events affecting Indians. It also consistently reviewed books and other literature dealing with the Indian. It provides a look at the activities and concerns of one reform group during an important period in Indian affairs. It also documents many important issues and trends in the history of Indian policy.
Index Sources: None
Location Sources: Danky and Hady; HFL, NUC: NYPL: OCLC 1753048; ULS. Microprint: Clearwater, DLC; Datamics; Kraus
Title and Title Changes: The Indian's Friend ( 1888- 1951)
Volume and Issue Data: The Indian's Friend (Vol. 1, No. 1, March, 1888-Vol. 63, No. 2, June, 1951)
Publisher and Place of Publication: Women's National Indian Association, Philadelphia ( 1888-1894) and Lancaster, Pennsylvania ( 1894-1901); National Indian Association, New Haven, Connecticut ( 1901-1907), New York, New York ( 1907-1951)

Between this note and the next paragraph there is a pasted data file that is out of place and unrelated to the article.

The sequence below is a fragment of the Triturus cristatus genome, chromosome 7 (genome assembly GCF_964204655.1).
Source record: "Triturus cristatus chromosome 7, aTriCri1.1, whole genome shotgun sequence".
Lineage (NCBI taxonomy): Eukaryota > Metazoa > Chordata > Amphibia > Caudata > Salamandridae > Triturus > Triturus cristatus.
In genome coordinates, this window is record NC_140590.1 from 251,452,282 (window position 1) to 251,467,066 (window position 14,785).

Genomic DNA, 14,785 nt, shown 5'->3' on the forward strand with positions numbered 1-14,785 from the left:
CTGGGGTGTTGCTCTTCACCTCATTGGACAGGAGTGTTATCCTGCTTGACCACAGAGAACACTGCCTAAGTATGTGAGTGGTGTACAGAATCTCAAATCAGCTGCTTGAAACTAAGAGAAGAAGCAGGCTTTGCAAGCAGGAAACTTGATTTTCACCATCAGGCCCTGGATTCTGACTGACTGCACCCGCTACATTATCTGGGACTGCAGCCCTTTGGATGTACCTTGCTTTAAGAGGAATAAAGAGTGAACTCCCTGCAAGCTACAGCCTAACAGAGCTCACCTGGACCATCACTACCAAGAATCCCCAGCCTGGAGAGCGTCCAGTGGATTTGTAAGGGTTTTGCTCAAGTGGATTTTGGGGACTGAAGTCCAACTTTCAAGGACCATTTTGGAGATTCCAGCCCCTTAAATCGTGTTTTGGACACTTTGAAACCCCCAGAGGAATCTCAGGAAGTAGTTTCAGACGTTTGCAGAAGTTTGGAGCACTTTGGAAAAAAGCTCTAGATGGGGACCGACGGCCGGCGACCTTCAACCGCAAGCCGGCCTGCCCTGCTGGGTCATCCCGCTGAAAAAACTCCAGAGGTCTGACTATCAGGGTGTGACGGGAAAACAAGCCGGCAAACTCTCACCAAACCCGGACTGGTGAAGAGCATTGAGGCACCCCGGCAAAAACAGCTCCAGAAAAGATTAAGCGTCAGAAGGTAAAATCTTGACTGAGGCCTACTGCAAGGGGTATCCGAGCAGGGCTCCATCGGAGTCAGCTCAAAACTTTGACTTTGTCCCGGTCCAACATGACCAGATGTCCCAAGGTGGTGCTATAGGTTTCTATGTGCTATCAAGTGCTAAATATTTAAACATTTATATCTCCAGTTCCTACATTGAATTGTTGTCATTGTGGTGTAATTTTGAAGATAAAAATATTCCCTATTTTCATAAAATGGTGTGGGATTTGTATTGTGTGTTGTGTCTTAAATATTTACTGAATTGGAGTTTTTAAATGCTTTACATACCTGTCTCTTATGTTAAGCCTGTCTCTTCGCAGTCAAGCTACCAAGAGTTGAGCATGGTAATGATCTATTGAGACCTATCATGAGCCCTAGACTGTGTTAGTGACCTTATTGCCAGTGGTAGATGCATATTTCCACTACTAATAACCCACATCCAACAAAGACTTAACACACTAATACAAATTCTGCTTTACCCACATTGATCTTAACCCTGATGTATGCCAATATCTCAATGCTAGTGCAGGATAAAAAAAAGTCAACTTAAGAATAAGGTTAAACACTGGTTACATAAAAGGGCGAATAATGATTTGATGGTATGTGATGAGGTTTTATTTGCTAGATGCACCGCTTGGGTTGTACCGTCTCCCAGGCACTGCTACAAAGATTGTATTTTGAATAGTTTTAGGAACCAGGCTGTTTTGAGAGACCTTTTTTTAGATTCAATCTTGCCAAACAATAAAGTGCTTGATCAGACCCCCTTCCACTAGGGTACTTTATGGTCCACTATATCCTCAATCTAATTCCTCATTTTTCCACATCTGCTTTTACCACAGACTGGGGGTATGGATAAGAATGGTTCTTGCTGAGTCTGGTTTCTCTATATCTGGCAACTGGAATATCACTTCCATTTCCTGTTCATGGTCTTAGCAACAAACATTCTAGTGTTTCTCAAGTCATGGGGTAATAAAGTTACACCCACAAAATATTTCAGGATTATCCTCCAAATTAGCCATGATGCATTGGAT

Editors: Amelia S. Quinton and Helen R. Foote ( 1888- 1889); Quinton and C. M. Rockwell ( 1889- 1892); D. H. Tribou ( 1892- 1893); Quinton and Rockwell ( 1893- 1894); J. Max Hark ( 1894- 1896); Quinton ( 1896- 1902); Marie E. Ives ( 1902- 1907); T. C. Marshall ( 1907- 1914); John W. Clark ( 1915- 1927); K. W. Moffatt ( 1928); Jessie W. Heinigke ( 1928- 1937); Alice R. T. Rabell ( 1937- 1940?)
The Interpreter was first issued on December 1, 1916, at the Cherokee Orphan Training School at Park Hill, Oklahoma. The monthly newspaper contained eight pages with two columns each. In the first three issues, the first four pages were in English, and the last four contained the same material printed in Cherokee. With the fourth issue, the editor went to a side-by-side English/ Cherokee printing through the eight pages.
The first editor was Merrill M. Griffith, a native of Missouri, who had transferred from South Dakota as superintendent of the school. Griffith published